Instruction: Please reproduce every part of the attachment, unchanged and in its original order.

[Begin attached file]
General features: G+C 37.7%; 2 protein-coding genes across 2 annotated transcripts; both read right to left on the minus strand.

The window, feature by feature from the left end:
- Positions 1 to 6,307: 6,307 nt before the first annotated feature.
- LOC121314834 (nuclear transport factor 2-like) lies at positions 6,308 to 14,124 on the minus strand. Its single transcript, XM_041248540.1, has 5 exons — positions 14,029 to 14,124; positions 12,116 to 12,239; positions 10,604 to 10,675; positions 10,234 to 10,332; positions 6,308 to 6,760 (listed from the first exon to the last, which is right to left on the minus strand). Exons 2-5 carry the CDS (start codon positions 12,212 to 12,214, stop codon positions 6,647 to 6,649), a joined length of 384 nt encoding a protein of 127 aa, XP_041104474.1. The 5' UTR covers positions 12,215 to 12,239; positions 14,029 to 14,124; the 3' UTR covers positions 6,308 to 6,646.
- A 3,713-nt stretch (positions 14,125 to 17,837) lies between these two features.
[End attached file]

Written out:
General features: G+C 37.7%; 2 protein-coding genes across 2 annotated transcripts; both read right to left on the minus strand.

The window, feature by feature from the left end:
- Positions 1 to 6,307: 6,307 nt before the first annotated feature.
- LOC121314834 (nuclear transport factor 2-like) lies at positions 6,308 to 14,124 on the minus strand. Its single transcript, XM_041248540.1, has 5 exons — positions 14,029 to 14,124; positions 12,116 to 12,239; positions 10,604 to 10,675; positions 10,234 to 10,332; positions 6,308 to 6,760 (listed from the first exon to the last, which is right to left on the minus strand). Exons 2-5 carry the CDS (start codon positions 12,212 to 12,214, stop codon positions 6,647 to 6,649), a joined length of 384 nt encoding a protein of 127 aa, XP_041104474.1. The 5' UTR covers positions 12,215 to 12,239; positions 14,029 to 14,124; the 3' UTR covers positions 6,308 to 6,646.
- A 3,713-nt stretch (positions 14,125 to 17,837) lies between these two features.